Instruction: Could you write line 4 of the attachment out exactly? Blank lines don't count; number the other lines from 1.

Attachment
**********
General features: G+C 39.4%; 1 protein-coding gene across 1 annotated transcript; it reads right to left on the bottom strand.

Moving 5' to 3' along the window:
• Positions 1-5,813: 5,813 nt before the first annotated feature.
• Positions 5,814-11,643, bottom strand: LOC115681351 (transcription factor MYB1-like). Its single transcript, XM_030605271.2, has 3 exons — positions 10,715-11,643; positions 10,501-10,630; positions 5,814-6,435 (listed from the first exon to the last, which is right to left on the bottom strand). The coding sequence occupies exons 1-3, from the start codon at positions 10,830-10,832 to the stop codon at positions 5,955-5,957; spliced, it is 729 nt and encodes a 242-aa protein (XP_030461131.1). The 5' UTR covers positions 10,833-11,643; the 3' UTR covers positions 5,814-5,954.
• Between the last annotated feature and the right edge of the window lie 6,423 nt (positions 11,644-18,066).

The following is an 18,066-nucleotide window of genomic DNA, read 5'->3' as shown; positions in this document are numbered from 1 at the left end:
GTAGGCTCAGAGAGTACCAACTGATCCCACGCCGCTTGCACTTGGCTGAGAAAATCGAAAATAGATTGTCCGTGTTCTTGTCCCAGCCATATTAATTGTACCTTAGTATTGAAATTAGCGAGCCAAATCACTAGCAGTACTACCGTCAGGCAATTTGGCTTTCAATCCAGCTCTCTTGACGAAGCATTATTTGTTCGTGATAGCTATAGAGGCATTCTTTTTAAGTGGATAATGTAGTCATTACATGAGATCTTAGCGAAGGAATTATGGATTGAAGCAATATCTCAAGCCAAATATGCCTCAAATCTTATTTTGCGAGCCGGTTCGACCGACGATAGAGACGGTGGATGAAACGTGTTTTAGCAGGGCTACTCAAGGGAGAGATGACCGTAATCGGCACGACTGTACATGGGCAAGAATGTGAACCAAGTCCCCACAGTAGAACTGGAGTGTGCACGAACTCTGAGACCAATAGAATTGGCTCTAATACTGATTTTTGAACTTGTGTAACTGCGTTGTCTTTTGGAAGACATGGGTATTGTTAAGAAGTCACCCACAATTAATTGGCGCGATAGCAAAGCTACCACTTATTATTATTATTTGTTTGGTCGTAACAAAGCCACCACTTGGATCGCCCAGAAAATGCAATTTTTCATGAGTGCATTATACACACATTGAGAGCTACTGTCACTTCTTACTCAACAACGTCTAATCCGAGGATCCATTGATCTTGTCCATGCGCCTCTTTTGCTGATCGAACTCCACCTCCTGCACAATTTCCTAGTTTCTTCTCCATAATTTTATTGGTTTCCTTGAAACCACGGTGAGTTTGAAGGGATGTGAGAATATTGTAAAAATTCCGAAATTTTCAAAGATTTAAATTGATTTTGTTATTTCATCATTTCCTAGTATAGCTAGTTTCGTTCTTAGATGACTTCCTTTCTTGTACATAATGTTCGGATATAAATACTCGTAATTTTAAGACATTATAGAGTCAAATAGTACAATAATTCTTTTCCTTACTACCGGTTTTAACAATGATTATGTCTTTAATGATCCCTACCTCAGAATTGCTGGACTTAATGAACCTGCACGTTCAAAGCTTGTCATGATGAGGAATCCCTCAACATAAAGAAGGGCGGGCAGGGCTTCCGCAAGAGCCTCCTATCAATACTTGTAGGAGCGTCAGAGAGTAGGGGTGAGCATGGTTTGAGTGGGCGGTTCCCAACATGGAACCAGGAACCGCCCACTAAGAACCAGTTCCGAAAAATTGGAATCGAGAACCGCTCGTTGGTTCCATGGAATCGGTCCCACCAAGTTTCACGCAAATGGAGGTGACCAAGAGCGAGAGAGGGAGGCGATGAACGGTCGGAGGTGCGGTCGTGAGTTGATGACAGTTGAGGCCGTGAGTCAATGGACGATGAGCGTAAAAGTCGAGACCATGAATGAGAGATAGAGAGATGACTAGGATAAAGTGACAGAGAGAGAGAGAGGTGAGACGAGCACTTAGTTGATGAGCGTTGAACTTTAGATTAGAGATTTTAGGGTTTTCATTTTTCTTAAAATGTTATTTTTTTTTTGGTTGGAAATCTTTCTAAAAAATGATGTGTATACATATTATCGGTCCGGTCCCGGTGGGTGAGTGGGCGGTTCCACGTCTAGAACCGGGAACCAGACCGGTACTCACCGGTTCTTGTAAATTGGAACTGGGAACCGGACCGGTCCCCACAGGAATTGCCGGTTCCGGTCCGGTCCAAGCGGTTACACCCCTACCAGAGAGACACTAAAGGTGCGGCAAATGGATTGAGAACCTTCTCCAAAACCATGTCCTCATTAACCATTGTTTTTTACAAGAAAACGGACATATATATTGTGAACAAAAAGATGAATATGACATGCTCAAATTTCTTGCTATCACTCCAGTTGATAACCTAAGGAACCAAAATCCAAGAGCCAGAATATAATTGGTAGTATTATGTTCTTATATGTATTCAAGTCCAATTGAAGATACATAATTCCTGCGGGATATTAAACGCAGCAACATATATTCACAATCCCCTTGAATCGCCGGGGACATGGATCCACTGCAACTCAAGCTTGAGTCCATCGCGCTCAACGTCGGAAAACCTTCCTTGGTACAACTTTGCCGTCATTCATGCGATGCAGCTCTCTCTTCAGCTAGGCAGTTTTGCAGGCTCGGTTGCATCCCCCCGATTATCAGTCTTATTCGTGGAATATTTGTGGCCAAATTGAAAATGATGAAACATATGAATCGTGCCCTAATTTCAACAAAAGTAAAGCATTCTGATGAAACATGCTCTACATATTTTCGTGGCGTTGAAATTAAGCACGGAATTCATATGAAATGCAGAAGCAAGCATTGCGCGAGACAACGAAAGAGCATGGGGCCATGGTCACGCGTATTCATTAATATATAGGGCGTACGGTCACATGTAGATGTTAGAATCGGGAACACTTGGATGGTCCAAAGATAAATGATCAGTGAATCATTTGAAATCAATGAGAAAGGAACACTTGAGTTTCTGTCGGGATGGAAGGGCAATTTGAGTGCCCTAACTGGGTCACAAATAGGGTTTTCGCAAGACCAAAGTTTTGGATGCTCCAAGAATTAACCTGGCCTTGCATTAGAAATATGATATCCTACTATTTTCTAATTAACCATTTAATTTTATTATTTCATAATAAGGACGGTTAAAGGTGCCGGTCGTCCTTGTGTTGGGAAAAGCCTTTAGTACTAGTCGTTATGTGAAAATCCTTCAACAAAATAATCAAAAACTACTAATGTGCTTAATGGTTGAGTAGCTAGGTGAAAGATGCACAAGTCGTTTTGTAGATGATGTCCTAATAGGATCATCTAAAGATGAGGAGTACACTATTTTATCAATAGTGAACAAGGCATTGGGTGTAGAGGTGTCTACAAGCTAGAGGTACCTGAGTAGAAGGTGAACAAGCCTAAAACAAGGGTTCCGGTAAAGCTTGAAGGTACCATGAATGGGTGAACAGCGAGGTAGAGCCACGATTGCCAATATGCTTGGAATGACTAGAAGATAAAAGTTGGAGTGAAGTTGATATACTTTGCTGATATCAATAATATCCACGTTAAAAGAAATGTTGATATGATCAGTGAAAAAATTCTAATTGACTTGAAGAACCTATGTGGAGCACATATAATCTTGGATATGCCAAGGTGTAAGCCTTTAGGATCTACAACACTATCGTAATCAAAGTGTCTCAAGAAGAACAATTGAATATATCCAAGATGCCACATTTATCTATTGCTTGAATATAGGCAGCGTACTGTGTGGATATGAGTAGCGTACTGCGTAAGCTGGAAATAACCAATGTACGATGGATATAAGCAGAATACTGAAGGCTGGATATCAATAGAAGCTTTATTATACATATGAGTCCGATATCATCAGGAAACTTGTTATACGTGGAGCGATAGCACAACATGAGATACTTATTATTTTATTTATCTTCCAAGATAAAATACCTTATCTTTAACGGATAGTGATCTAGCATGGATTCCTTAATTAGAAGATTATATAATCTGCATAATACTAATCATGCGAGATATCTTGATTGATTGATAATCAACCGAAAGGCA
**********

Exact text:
• Positions 5,814-11,643, bottom strand: LOC115681351 (transcription factor MYB1-like). Its single transcript, XM_030605271.2, has 3 exons — positions 10,715-11,643; positions 10,501-10,630; positions 5,814-6,435 (listed from the first exon to the last, which is right to left on the bottom strand). The coding sequence occupies exons 1-3, from the start codon at positions 10,830-10,832 to the stop codon at positions 5,955-5,957; spliced, it is 729 nt and encodes a 242-aa protein (XP_030461131.1). The 5' UTR covers positions 10,833-11,643; the 3' UTR covers positions 5,814-5,954.